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Sudan lifts state of emergency after deadly anti-coup protests

In this file photo, taken on October 26, 2021, Sudan's top army general Abdel Fattah al-Burhan gives a press conference at the General Command of the Armed Forces in Khartoum. (By AFP)

Sudan’s army chief General Abdel Fattah al-Burhan has lifted a state of emergency imposed since the October 25 coup, a day after new deadly anti-coup protests.

The Transitional Sovereign Council said in a statement on Sunday that Burhan “issued a decree lifting the state of emergency nationwide.”

According to the statement, the decision was aimed to create the right atmosphere for “a fruitful and meaningful dialog that achieves stability during the transitional period.”

The move came after the latest calls by Volker Perthes, the special representative of the UN secretary-general for Sudan, for ending the state of emergency, following the murder of two protesters during massive protests on Saturday in the impoverished country’s capital, Khartoum, against last year’s military coup.

Burhan’s decree also came after a meeting with senior military officials who recommended the state of emergency be lifted and people detained under an emergency law be released.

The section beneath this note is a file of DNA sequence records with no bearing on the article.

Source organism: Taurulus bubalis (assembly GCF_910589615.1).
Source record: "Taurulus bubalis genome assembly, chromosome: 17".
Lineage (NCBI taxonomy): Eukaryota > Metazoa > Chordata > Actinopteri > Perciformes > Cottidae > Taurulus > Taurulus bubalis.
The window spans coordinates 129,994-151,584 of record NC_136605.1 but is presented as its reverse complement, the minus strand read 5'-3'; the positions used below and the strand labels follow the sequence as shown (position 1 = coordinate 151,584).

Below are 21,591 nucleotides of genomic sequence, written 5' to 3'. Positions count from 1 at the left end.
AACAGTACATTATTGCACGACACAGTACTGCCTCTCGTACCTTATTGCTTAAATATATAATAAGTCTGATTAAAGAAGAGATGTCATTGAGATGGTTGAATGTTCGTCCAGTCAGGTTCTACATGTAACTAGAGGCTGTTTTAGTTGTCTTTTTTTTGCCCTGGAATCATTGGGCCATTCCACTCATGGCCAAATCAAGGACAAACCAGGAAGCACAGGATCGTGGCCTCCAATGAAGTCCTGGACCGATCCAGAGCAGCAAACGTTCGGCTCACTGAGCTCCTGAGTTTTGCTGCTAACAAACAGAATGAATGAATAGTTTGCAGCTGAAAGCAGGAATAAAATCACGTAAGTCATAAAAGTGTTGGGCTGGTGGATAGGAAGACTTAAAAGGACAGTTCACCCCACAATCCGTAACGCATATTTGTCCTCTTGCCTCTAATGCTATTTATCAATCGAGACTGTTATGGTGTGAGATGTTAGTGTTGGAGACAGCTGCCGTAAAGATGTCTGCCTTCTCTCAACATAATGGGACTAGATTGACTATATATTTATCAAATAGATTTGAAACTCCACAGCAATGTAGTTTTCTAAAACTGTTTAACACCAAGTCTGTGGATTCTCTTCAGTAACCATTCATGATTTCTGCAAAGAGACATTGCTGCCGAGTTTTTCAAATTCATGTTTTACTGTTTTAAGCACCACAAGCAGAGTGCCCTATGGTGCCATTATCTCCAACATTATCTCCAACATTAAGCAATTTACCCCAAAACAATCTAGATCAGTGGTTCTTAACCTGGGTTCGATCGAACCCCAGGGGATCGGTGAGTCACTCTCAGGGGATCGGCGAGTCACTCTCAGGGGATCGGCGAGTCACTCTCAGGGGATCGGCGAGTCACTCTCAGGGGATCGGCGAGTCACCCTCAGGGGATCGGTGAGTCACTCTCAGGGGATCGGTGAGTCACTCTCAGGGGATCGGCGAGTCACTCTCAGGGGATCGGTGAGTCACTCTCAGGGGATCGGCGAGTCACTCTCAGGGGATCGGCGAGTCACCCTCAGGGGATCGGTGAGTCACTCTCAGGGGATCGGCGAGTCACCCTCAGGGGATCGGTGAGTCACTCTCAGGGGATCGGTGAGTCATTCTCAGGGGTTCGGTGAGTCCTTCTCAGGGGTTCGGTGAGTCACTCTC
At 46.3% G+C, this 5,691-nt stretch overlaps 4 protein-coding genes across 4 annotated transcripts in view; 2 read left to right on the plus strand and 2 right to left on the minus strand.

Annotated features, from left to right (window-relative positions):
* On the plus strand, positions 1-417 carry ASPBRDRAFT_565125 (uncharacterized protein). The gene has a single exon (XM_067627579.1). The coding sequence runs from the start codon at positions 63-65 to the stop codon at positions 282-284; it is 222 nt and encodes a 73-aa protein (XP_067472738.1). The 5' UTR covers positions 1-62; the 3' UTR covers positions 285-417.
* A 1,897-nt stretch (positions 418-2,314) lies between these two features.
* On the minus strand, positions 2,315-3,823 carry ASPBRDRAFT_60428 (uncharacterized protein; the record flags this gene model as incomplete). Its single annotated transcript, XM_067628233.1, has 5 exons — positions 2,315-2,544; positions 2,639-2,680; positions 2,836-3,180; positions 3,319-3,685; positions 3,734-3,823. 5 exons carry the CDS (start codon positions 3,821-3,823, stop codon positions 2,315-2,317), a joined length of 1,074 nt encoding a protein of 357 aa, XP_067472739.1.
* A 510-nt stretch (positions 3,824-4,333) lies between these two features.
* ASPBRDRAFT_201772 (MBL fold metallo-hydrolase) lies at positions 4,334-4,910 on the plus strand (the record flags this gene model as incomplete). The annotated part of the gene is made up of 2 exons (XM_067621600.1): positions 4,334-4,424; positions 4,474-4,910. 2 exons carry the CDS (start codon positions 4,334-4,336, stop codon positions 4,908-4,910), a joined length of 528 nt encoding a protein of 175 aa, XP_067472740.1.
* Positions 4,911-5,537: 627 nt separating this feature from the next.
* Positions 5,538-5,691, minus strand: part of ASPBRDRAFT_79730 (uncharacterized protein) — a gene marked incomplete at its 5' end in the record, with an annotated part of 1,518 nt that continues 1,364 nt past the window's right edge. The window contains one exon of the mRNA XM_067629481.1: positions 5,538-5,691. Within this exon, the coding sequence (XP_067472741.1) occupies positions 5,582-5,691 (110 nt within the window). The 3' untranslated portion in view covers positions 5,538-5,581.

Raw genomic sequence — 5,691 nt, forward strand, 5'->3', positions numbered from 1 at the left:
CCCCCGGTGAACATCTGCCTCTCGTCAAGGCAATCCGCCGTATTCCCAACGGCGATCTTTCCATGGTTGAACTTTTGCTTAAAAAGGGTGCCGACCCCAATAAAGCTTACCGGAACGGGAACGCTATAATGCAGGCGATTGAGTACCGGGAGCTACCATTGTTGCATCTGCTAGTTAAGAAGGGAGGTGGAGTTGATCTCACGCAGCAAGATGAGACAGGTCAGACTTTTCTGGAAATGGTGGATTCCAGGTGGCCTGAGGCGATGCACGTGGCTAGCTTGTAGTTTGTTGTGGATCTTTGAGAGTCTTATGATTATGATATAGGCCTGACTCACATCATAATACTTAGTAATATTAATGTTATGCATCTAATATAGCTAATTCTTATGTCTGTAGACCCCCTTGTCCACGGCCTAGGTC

The Sudanese military, led by Burhan, seized power last October, after detaining Prime Minister Abdalla Hamdok and other civilian leaders and dissolving the year-old transitional government as well as the joint ruling military-civilian sovereign council formed after the 2019 ouster of longtime President Omar al-Bashir.

Back then, Burhan declared a state of emergency and vowed to form what he called a competent government.

The move drew anger and outrage across the North African country and sparked international condemnations, including from the UN Security Council. The country has been rocked by protests since then that have left nearly 100 people dead and hundreds injured.

Hundreds of activists have also been arrested in the clampdown under emergency laws.

Hamdok was restored in his post as part of a political deal with military rulers of the restive African country, but he resigned earlier in January amid a political impasse and large-scale protests.

After leading the takeover, Burhan pledged to release political detainees to set the stage for talks among Sudanese factions. Civilian forces have, however, refused to enter negotiations involving the military.

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